The core elements needed for an MTRS are becoming clear…. These are outlined in Box 10. At the outset, a clear revenue mobilization objective for the medium-term has to be determined. This needs to be driven by the country’s own objectives, be compatible with achieving the SDGs, reflect the macro fiscal context, and be complementary to the other sources of available (projected) financing. Once the revenue goal is set, the tax system has to be reviewed and reforms in its three core dimensions—policy, administration, and legal framework. Steady and sustained implementation will be crucial for realization of the MTRS. This should include, importantly, “quick-win” measures that dovetail with medium-term reform strategies, as a way to demonstrate the value of reform and to sustain support and momentum.

Core Elements of an MTRS

  1. A social contract on the level of revenue mobilization effort for the medium-term (5-10 years) with due consideration to the poverty and distributional implications of the associated measures
  2. A comprehensive reform plan for the tax system, reflecting country circumstances and the state of institutional capacity:
    • A redesign of the policy setting to meet the revenue goal.

    • A reform of the revenue agencies to properly administer the policy setting and to achieve a high level of taxpayers’ compliance to meet the revenue goal.

    • A strengthening of the legal framework to enable the policy redesign and administration reform, including by balancing revenue agencies’ powers and taxpayers’ rights.

  3. A country’s commitment to a steady and sustained implementation, notably by securing political support and resourcing.
  4. Secured financing for the CD effort (technical assistance and training) to support the country in overcoming domestic constraints to formulate and implement an MTRS effectively.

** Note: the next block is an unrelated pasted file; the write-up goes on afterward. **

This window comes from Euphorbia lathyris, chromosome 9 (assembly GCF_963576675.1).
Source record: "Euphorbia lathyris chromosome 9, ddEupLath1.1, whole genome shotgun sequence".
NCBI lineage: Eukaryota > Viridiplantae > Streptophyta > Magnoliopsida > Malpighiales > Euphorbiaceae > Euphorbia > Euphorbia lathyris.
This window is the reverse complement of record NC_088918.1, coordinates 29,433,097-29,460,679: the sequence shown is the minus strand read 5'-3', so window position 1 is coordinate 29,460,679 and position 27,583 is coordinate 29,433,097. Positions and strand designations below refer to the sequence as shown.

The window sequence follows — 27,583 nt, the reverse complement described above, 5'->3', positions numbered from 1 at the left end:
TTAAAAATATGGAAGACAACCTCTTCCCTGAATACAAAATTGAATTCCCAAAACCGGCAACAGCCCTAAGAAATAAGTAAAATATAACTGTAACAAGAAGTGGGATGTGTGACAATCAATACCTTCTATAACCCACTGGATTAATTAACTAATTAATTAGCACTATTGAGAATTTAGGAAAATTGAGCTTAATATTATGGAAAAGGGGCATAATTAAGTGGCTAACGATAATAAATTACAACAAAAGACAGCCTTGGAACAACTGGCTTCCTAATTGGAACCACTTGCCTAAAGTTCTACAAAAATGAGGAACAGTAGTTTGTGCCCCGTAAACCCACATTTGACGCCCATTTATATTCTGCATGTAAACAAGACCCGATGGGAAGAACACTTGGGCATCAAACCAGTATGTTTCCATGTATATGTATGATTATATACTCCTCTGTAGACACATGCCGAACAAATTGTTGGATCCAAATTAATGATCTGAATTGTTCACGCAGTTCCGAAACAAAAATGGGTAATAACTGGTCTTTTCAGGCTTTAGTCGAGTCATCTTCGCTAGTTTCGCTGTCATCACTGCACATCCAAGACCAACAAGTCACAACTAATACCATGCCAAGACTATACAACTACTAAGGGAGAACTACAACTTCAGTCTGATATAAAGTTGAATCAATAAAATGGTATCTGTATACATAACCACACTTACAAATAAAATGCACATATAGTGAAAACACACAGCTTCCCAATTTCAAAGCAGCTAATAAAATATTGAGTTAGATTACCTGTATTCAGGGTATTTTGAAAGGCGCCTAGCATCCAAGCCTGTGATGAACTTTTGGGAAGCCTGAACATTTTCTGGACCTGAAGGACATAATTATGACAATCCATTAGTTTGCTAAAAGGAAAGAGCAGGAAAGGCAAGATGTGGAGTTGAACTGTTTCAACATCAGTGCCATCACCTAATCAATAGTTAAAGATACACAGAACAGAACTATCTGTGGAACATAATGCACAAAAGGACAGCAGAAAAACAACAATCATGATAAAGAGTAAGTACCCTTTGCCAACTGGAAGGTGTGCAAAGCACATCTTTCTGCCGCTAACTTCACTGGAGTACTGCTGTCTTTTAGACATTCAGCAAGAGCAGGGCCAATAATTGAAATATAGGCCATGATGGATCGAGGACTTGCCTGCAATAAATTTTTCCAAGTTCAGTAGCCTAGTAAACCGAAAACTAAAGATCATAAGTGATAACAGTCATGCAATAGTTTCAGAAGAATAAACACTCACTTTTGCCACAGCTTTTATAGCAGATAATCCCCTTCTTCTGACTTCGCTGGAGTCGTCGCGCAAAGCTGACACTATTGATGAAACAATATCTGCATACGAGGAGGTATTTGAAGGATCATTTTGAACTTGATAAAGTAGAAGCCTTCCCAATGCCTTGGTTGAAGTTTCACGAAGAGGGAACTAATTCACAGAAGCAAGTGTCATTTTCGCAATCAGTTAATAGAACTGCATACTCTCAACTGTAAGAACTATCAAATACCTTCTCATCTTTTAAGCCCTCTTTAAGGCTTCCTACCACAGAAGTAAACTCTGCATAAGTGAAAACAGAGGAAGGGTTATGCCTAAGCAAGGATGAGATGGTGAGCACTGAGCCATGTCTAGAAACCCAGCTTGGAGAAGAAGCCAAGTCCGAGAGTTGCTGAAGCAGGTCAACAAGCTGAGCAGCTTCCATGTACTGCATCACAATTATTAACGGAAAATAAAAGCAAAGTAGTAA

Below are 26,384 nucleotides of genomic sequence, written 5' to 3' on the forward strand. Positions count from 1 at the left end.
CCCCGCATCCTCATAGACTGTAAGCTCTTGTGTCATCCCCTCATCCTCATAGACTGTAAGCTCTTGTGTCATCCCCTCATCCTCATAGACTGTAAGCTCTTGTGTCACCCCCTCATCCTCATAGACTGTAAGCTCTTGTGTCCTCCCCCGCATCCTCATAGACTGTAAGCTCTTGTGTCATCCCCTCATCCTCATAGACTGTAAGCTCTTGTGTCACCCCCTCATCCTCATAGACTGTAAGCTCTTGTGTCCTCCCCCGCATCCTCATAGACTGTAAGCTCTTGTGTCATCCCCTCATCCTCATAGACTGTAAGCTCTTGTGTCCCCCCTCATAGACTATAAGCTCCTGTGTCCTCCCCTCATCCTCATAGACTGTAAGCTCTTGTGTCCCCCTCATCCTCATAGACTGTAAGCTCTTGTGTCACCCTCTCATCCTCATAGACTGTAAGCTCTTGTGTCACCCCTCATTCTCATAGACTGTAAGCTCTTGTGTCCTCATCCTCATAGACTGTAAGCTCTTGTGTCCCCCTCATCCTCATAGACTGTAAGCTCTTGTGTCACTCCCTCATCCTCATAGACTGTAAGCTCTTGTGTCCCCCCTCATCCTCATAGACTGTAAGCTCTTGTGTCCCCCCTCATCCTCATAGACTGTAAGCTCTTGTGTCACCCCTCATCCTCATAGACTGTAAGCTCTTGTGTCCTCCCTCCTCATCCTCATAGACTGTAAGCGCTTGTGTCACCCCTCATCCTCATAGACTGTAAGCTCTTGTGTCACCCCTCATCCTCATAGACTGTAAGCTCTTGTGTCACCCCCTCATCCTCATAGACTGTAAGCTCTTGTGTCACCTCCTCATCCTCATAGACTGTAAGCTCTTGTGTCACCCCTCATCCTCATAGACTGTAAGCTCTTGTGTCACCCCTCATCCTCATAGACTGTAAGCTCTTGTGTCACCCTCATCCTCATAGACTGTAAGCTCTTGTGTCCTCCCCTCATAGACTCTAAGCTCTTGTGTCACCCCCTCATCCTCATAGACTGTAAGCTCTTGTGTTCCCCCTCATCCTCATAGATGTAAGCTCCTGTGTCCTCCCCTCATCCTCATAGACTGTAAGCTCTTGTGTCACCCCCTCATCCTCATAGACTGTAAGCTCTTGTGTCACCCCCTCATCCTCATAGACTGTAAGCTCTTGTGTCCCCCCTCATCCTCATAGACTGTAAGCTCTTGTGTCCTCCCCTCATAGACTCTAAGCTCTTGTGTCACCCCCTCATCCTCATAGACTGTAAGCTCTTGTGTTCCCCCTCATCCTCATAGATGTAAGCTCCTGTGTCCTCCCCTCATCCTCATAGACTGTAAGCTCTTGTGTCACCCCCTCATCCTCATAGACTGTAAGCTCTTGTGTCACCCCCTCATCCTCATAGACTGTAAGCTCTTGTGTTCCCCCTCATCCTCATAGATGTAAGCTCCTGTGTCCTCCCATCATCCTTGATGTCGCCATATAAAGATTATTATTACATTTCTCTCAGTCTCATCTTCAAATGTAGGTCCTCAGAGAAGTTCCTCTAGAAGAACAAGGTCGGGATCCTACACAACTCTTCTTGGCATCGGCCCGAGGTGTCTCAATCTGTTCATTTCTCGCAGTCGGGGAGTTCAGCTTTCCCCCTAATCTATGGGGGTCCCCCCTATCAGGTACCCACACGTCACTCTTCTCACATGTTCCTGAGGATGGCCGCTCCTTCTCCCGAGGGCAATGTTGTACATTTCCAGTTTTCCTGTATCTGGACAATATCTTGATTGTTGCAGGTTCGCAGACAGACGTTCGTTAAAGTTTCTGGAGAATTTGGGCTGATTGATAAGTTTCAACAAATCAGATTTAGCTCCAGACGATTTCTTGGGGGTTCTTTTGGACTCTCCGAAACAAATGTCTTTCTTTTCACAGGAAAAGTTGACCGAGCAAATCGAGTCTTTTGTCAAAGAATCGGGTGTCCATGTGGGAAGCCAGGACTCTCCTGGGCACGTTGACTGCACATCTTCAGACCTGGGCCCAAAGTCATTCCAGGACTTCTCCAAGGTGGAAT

…though many details will require further thought. Country-specifics will be important, of course, but generic issues also arise, such as: the incentives for countries to commit to an MTRS; the involvement of non-state stakeholders; conditions for the withdrawal/expansion of support; building in sufficient flexibility to accommodate, for example, changes in government that may bring quite different views on tax policy design; and balancing the risks of over-reach in coverage and of taking too piecemeal an approach. 35

An MTRS will require reforms to tax policy, administration, and the legal framework to be tightly coordinated. Ad-hoc tax policies that have fragmented objectives and dispersed policy aims can create incentives and opportunities for noncompliance and constrain improvement in tax administration. An inadequate legal framework creates uncertainties for taxpayers and does not properly balance tax administration’s powers and taxpayers’ rights. Lack of harmonization among these tax system components leads to poor revenue performance (high evasion and avoidance), higher collection cost, opportunistic behavior (frivolous disputes, harassment…), lack of integrity, and other adverse effects. A holistic approach to reforming the tax system and its three components should be an overarching objective.

Recommendation 1a: National authorities, with support from IOs who are active in a country, and development partners engaged in support on tax reform, to develop country specific MTRSs,36 with a view to launching [3 to 5] pilot MTRSs by [July 2017]. Building on this experience Platform partners will draw and disseminate lessons for the development of further MTRSs, and revenue reform plans more generally.

All stakeholders need to be a part of creating country ownership of the tax system. Tax systems will only be viable, and result in positive development outcomes, if accepted as legitimate by society. As such it is necessary to include all stakeholders (businesses, parliamentarians, civil society, journalists) in the process of creating the enabling environment. Local stakeholders are key to shaping and informing public debate, and in holding governments to account; they can play a role in both supporting and unblocking tax reform efforts.

There are two complementary ways to get private sector involvement and support for a reform project. One is to have the private sector involved in the project steering committee. This happened in Kazakhstan, in the context of a WBG-supported program of tax reform. The WBG-supported Bulgaria project described in Box 3 included a consultative forum with external members. The second approach is to include project activities aimed at improving cooperation with the private sector, in particular taxpayer associations and tax intermediaries. The WBG-supported program of tax reform in Russia (TAMP II) had such an approach.